Your practicum is around the corner. You’re nervous, yet ready. But do your clothes suit the occasion?
“Practicum is a topic that’s discussed in class and we talk about what you wear, what you don’t wear what’s appropriate, what’s not appropriate,” said Roxane Letterlough, a St’át’imc Nation member who is Indigenous cohort co-ordinator for TRU’s education department.
“When you have those conversations, it builds anxiety and as a student, you’re thinking, ‘Oh my God, what do I wear? I don’t have anything like that.’ So not having the right clothing creates another barrier to success in a program that requires you to complete a practicum. But you don’t have the resources.”
Tackling the issue
In October, after hearing the concern, she jumped into action. Letterlough posted to her personal Facebook page, sent emails and got word out to friends and colleagues. She asked for donations of clothing that would be suitable for elementary school classrooms.
Letterlough’s mother and program Elder Trish Terry—affectionately known by the cohort as Aunty Trish—helped out by driving around to do pick ups.
The response was swift, the selections thoughtful and the quantity abundant. Every student who came forward went away with something.
The need didn’t stop there. With winter practicums approaching, the Faculty of Education and Social Work put a call out to its faculty members for donations of assorted sizes of dresses, pants, blouses, shirts, belts, footwear, sweaters and other items.
Aunty Trish again lent her support, though because faculty brought their items to TRU, she didn’t have to drive around town this time. Master of Education student and lifestyle blogger Sultan Sundur joined the team and contributed his expertise in promotion, organizing items for display and assisting students with mixing and matching their new wardrobes. Faculty of Education and Social work Dean Airini also got involved and worked with Sandur to expand the project to more students.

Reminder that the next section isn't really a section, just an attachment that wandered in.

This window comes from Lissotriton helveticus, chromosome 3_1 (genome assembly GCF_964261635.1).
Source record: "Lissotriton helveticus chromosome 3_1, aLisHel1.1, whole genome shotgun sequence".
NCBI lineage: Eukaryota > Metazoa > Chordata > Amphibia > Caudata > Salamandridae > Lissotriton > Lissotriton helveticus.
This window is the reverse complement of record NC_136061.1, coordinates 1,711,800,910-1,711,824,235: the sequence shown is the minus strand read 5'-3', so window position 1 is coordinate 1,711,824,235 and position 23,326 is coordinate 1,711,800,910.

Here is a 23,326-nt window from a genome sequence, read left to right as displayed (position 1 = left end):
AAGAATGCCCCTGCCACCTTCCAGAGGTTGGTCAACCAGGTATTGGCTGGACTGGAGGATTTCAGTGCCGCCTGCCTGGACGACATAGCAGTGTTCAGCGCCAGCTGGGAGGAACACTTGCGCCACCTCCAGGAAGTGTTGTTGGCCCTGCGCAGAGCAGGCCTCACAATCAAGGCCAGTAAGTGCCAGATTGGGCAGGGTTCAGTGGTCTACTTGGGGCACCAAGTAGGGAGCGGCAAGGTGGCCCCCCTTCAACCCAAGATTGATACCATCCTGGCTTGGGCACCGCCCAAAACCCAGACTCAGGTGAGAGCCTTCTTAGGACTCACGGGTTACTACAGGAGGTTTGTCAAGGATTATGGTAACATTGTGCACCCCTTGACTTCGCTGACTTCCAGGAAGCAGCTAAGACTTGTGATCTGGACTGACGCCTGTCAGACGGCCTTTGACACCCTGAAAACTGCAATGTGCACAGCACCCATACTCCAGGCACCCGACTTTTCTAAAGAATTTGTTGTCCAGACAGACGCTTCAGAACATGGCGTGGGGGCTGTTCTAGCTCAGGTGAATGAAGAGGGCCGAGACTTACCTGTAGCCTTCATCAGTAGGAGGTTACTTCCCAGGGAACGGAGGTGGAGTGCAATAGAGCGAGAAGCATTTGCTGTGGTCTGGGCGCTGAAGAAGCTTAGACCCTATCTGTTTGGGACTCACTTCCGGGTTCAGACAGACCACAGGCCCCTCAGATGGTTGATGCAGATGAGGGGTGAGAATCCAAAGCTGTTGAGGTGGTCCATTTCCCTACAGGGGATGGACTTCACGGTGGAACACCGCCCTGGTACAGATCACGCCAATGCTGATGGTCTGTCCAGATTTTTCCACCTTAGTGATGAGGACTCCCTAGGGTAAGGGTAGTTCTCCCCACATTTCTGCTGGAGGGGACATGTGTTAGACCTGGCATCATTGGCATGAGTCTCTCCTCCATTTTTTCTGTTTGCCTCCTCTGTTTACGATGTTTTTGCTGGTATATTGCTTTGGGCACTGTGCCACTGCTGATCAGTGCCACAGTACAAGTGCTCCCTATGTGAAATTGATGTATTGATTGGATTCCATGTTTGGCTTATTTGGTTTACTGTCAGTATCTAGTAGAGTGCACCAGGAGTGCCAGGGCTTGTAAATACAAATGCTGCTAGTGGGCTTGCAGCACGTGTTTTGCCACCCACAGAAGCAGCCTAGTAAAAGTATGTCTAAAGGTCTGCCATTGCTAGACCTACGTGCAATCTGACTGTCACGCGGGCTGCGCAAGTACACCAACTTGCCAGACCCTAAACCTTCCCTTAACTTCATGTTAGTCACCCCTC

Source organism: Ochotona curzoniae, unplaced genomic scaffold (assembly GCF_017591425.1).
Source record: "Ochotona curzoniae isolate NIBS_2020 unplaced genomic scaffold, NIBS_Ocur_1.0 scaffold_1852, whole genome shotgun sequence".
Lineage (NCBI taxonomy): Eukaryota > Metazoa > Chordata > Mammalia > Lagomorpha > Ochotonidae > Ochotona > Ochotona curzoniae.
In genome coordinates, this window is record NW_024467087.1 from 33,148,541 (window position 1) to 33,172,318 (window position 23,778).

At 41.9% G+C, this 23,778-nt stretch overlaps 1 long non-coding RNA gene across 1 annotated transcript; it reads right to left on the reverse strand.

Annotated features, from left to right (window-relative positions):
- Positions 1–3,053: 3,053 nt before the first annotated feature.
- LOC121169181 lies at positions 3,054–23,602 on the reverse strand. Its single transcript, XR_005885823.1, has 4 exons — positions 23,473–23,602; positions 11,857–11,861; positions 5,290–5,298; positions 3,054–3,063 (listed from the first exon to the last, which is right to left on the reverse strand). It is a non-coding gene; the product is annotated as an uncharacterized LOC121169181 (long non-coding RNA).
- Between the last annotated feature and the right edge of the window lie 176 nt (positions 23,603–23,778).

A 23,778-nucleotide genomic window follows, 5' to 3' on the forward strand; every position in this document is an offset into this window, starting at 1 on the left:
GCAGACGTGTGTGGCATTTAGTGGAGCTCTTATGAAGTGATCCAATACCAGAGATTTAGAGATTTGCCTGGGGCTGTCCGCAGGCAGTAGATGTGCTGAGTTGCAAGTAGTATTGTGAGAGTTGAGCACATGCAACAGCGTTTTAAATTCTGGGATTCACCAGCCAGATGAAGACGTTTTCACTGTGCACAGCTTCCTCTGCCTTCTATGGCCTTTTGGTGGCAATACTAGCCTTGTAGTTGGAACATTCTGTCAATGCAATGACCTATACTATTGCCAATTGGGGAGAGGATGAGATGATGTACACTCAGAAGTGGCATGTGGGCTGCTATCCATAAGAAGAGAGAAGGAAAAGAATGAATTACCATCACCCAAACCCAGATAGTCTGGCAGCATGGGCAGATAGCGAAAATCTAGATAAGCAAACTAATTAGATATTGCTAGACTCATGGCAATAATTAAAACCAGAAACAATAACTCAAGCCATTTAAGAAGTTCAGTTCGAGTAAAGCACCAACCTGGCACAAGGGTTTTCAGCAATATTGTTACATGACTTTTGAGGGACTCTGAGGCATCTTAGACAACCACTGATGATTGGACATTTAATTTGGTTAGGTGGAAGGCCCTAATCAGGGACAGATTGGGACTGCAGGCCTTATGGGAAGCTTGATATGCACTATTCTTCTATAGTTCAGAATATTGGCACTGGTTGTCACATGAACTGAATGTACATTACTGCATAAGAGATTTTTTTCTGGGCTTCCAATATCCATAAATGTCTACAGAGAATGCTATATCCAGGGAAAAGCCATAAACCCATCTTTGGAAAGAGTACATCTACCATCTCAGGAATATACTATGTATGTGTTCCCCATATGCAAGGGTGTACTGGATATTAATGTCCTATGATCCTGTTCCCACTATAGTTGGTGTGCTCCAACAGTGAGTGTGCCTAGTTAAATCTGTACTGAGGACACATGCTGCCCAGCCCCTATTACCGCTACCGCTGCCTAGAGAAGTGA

Campaign gets a label
With the project growing and needing an identifier, Sandur named it Suit Up For Work.
Like Letterlough’s first round of collecting donations, the pop up clothes shop appeared at the All My Relations office in the House of Learning. Items were hung on racks and folded on tables, and a storage closet became a change room. Food was put out, music played and burning sage scented the air. Overwhelmed by the generosity, students ‘shopped’ with enthusiasm.
“There’s been so much love and laughter,” Aunty Trish said during a lull in the activity. She is also from the St’at’imc Nation.
“Everyone has been so excited and it’s become a team, a family effort. When something doesn’t fit, someone would say, ‘Try this on. It will look good on you.’ It’s been wonderful to hear that, and to see everyone helping each other.”
And because of donors’ generosity, everyone received more than expected.
“We set it up so that every student would go away with at least one thing,” said Sandur. “But most have gone away with more, which is great. The main focus of this is to meet the basic needs of students.”
Letterlough added: “We have been constantly telling people there is no such thing as taking too much. ‘Really? I feel like I’m taking too much.’ ‘No, no. Keep looking.'”
Can the idea go bigger?
With two successful drives under their belts, what’s next? Letterlough doesn’t dream small, but in XXL, and believes her grandiose plans are within reach. She sees a permanent situation one day where donations are dropped off and students stop by. The initiative could open to all students, and staff and faculty could participate through a swap format.
Students continued to stop by late into the afternoon. They arrived a little apprehensive and left with confidence and smiles. Sandur received a text earlier that summed up the gratitude felt by all students.
“Thank you for all the help with fashion,” the text read.” It really is helpful getting clothes for practicum, and eventually a job—they are expensive. So, this was a lovely gift today.”